The reports required by the Executive Order will involve multiple federal agencies analyzing, among other matters: (1) the potential for the creation of a US-issued CBDC; (2) the impact of digital asset adoption on US consumers, investors, and businesses; (3) the role of law enforcement in investigating and prosecuting criminal activity relating to digital assets; and (4) the potential impacts of blockchain technology on the environment.8 The President has also directed the Financial Stability Oversight Council (“FSOC”) to report on the financial stability risks and any regulatory gaps presented by digital assets.9
The Executive Order places much of the heavy lifting for policy formation on the Treasury Department. The President has directed the Treasury Department to take the lead on reports addressing topics such as the “future of money and payment systems,” the “implications of . . . [the] adoption of digital assets” for the financial markets and payment systems, and has also tasked Treasury with developing a “coordinated action plan . . . for mitigating . . . digital-asset-related illicit finance and national security risks” and a “framework for interagency international engagement with foreign counterparts” and promoting the “adoption of global principles and standards for how digital assets are used and transacted.”10 But the Executive Order also includes a key role for the Department of Justice (“DOJ”), which has an important role to play assessing the legality of establishing a CBDC under current law, formulating a recommendation for any legislation necessary to implement a US-issued CBDC, reporting on the use of digital assets in connection with criminal activity, analyzing the impact of digital assets on competition policy, and formulating policies for strengthening “international law enforcement cooperation for detecting, investigating, and prosecuting criminal activity related to digital assets.”11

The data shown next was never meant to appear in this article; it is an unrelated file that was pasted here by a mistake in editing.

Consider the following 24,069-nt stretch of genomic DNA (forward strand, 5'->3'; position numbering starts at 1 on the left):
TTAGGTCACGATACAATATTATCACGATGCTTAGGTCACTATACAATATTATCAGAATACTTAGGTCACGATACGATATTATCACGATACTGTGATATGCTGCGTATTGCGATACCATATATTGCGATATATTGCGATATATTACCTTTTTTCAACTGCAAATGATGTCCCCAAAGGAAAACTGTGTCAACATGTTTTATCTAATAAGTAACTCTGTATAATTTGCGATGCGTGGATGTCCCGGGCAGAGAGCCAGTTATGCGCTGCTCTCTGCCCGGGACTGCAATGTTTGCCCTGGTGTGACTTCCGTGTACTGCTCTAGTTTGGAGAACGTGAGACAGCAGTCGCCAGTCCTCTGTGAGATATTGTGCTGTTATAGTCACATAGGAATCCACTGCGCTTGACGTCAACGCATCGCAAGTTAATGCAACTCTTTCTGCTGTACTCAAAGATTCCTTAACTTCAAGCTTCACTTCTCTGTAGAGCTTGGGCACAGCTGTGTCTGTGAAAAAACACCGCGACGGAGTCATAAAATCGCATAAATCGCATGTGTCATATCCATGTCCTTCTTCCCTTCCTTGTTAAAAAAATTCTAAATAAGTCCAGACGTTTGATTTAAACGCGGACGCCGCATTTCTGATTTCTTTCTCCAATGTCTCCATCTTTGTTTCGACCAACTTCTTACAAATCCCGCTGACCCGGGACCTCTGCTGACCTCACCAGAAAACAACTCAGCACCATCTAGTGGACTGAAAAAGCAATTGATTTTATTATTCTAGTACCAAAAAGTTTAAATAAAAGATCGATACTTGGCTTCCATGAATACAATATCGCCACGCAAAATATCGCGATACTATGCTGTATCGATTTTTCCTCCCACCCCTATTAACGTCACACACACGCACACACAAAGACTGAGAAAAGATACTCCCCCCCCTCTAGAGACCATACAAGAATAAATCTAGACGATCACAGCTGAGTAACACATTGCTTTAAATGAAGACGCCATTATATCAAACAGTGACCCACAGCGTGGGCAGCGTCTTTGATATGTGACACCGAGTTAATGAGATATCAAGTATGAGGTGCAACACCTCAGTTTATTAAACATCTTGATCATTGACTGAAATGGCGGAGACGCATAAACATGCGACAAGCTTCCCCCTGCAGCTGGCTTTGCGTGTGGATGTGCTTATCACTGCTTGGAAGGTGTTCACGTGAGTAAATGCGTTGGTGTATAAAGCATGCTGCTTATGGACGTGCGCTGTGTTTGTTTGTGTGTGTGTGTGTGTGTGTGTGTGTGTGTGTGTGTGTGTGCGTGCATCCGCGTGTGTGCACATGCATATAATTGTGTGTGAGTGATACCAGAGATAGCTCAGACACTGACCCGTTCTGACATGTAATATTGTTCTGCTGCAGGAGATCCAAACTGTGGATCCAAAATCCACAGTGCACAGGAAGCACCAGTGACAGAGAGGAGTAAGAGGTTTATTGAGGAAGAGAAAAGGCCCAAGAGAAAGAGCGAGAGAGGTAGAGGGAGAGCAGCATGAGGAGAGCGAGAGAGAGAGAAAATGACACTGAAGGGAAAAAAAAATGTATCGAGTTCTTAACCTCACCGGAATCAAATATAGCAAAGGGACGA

The Executive Order also envisions that the FTC, the SEC, the CFTC, the CFPB, and federal banking agencies will play key roles in these interagency deliberations.12 For example, the Executive Order encourages the FTC and CFPB to “consider the extent to which privacy or consumer protection measures within their respective jurisdictions may be used to protect users of digital assets and whether additional measures may be needed.”13 Similarly, as noted above, the Executive Order encourages the SEC, CFTC, Federal Reserve, Federal Deposit Insurance Corporation, and the Comptroller of the Currency to “consider the extent to which investor and market protection measures within their respective jurisdictions may be used to address the risks of digital assets and whether additional measures may be needed.”14 It appears that every federal agency that has, to date, been involved in regulating digital assets or enforcing relevant laws, will have a seat at the table for the required interagency processes.
The Need for Legislative Reforms
Although the Executive Order primarily focuses on developing policies and regulations that the Administration may implement under current authorities, it directs the DOJ to recommend legislation in two key areas: (1) the issuance of a CBDC; and (2) the investigation and prosecution of criminal activities relating to digital assets.
The DOJ’s report on whether “legislative changes would be necessary to issue a United States CBDC” is due in early September 2022.15 Because that report will be the linchpin on which other agencies’ efforts relating to the creation of a CBDC depend, it is likely to garner substantial attention from government agencies, Congress, and the finance industry.